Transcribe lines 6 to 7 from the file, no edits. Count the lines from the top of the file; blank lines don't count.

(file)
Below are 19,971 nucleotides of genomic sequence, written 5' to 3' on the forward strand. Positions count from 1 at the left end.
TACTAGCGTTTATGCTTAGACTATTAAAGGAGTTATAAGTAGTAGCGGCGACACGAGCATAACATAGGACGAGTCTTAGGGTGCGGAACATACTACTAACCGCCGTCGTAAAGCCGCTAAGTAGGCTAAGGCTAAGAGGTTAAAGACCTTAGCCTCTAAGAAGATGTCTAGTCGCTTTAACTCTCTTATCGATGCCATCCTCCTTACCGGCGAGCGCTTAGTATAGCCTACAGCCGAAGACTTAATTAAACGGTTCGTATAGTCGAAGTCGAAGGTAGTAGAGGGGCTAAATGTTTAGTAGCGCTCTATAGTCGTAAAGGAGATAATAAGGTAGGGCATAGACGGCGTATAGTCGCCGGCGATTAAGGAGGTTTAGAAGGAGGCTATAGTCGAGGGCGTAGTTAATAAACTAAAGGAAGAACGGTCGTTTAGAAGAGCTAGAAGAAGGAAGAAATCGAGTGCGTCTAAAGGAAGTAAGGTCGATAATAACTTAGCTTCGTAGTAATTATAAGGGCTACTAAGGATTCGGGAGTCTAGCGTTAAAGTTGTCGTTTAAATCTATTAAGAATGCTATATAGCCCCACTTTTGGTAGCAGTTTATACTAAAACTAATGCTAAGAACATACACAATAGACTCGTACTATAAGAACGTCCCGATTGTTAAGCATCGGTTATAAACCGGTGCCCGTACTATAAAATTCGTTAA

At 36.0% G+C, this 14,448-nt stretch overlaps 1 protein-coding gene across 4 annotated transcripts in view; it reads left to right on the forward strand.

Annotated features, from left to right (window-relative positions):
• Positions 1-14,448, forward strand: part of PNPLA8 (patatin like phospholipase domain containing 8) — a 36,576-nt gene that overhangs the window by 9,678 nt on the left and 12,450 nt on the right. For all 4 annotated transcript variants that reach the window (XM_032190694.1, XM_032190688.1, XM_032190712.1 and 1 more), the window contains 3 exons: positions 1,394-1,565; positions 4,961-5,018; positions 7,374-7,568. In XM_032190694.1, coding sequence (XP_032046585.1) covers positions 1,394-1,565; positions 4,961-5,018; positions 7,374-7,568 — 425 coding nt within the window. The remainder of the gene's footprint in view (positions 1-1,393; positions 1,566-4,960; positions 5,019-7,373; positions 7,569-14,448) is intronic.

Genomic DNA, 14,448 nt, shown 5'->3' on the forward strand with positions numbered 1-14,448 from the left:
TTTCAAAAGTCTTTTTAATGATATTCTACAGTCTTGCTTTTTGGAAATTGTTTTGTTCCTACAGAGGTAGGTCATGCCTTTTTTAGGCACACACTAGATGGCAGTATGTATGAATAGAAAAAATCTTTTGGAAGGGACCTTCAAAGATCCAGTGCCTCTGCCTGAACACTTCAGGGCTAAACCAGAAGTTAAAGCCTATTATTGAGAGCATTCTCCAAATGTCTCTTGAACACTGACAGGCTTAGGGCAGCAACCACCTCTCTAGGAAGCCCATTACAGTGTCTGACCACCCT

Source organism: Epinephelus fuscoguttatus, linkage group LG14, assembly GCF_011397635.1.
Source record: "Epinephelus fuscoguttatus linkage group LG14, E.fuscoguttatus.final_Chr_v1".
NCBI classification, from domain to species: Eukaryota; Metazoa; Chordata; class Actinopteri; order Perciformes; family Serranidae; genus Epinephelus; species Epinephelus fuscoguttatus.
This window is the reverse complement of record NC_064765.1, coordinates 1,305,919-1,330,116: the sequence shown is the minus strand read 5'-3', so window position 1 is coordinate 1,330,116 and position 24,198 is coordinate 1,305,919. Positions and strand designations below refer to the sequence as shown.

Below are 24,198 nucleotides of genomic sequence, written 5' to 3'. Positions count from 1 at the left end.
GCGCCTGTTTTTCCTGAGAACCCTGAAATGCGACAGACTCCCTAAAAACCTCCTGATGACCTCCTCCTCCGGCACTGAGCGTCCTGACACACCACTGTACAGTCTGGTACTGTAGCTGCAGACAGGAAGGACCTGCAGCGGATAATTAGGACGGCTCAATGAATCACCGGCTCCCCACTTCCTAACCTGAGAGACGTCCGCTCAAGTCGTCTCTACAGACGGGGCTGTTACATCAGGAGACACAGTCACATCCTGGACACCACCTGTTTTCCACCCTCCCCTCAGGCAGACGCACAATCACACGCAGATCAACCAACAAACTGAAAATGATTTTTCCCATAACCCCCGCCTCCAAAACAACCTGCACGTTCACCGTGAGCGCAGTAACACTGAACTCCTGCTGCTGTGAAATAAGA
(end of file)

Genomic DNA, 14,448 nt, shown 5'->3' on the forward strand with positions numbered 1-14,448 from the left:
TTTCAAAAGTCTTTTTAATGATATTCTACAGTCTTGCTTTTTGGAAATTGTTTTGTTCCTACAGAGGTAGGTCATGCCTTTTTTAGGCACACACTAGATGGCAGTATGTATGAATAGAAAAAATCTTTTGGAAGGGACCTTCAAAGATCCAGTGCCTCTGCCTGAACACTTCAGGGCTAAACCAGAAGTTAAAGCCTATTATTGAGAGCATTCTCCAAATGTCTCTTGAACACTGACAGGCTTAGGGCAGCAACCACCTCTCTAGGAAGCCCATTACAGTGTCTGACCACCCT